Die gronddebat: Wat gaan regtig aan in SA?


Die gronddebat: Wat gaan regtig aan in SA?

Grondhervorming en die moontlikheid van onteiening sonder vergoeding is onder die warmste onderwerpe in Suid-Afrika vandag. Maar hierdie breër kwessies stel ’n meer onmiddellike werklikheid in die skadu: ’n erge behuisingskris en ’n toename in besetting van stedelike grond. In sy boek Promised Land: Exploring South Africa's land conflict reis KARL KEMP deur die land om die gevolge van mislukte grondhervorming te dokumenteer. Dié uittreksel verskyn in die oorspronklike Engels.

  • 20 November 2020
  • Mense & Kultuur
  • 43 min om te lees
  • artikel 17 van 27
  • Karl Kemp

JUST across the N1 from the Bloekombos informal settlement is another peri-urban patch of land. The farm watch here was often dispatched to help the Borcherdses. I met briefly with the chairperson, Rian Uys, at his home on a smallholding.

Uys has the quiet confidence of a man who is capable of violence. He has a buzzcut and is wearing a camo raincoat as he stands waiting for me in the drizzle. His home is surrounded by a complex security apparatus, all cameras and crackling electric wires. He was attacked on holiday in Gansbaai a few months prior and spent a long time in hospital. He believes it was a revenge attack for a gang arrest he’d made in Kraaifontein. His thirteen-year-old daughter is in therapy to deal with the anxiety this event caused; his wife, he says, goes shopping in Kraaifontein with a small concealed pistol. When he goes on patrol with the watch, he takes a bulletproof vest and a couple of flashbangs. He plays all of this down, though, and I get the sense he is only speaking to me as a favour to our mutual contact. As soon as I turn on the recorder, his entire demeanour changes, and his answers become curt, although the facts of the matter filter through.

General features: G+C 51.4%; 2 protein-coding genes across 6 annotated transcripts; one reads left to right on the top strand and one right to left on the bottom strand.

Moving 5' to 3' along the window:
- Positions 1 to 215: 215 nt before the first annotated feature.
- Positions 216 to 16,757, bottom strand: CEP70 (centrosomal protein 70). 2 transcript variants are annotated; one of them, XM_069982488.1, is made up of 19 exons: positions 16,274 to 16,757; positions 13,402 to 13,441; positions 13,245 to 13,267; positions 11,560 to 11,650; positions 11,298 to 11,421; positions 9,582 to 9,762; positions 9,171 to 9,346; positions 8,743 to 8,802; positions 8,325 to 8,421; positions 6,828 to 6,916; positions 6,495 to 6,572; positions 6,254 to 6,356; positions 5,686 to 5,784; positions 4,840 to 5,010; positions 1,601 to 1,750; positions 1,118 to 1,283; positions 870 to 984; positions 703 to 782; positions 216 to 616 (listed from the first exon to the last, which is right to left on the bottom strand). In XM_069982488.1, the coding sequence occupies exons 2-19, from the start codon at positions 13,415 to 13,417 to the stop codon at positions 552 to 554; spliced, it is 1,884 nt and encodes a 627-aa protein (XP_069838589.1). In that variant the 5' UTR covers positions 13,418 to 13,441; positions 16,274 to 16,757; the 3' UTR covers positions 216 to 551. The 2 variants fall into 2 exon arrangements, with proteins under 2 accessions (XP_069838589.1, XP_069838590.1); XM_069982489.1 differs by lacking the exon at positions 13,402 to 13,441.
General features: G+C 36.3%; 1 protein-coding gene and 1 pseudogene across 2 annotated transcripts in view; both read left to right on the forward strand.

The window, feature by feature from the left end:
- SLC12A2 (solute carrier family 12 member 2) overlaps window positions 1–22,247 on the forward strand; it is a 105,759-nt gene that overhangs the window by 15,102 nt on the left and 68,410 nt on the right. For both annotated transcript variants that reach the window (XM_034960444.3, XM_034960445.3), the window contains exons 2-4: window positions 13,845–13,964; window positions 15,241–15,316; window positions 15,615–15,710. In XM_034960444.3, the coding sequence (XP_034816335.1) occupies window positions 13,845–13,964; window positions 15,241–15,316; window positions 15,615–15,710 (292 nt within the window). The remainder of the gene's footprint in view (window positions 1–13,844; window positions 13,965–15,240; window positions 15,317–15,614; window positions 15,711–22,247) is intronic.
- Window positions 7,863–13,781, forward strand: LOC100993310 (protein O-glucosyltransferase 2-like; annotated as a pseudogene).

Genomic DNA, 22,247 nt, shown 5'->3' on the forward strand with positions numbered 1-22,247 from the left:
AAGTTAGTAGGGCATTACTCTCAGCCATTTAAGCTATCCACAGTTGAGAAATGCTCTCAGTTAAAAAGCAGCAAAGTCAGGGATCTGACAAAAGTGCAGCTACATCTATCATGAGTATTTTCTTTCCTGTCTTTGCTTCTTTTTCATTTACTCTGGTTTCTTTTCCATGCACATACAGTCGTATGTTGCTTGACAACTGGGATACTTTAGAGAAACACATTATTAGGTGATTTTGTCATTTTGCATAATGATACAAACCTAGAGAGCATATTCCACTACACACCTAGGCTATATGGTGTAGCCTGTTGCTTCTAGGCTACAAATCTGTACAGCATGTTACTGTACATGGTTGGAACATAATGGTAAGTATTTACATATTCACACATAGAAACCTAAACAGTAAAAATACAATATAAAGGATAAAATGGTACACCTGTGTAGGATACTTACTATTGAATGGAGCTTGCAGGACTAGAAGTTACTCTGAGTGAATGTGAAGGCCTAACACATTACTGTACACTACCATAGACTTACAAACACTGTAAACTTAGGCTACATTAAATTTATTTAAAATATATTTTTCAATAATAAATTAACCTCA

Uys’s life and the stories he tells me are the new normal in parts of the peri-urban fringe around Cape Town’s northern suburbs: six disfigured corpses found in scrub just off a main road in a mob-justice incident in Joostenbergvlakte; a nine-year-old girl, Privilege Mabvongwe, kidnapped in front of her home in Kraaifontein and her body later found at a dumping site in Bloekombos; Hannah Cornelius, a Stellenbosch student abducted outside her res, raped and murdered, and found in Kraaifontein. In recent years, police stats have consistently placed Kraaifontein as one of the worst areas in the province for serious violent crimes. Cape Town mayor Dan Plato noted in a speech in September 2018 that the Western Cape has nine of the country’s top thirty worst police stations for contact crimes – murder, rape, robbery and the like – and one of them is Kraaifontein, alongside places like Nyanga, Delft and Khayelitsha. The total number of murders in the area shot up by 31 per cent to 186 for the 2019 period – a murder every other day. This might not be shocking to South Africans at large, but to the people, including myself, who grew up knowing Kraaifontein as a largely unremarkable working-class neighbourhood, the change is staggering...

Slegs Vrye Weekblad-intekenare kan hierdie artikel lees.

Teken nou in vir volle toegang tot alle Vrye Weekblad-inhoud.

Reeds ’n intekenaar? Kliek “Meld aan” om voort te gaan

Vir nuwe VWB 3.0-navrae: WhatsApp 071 170 8927 (net vir teksboodskappe) of stuur 'n e-pos aan hulp@vryeweekblad.com.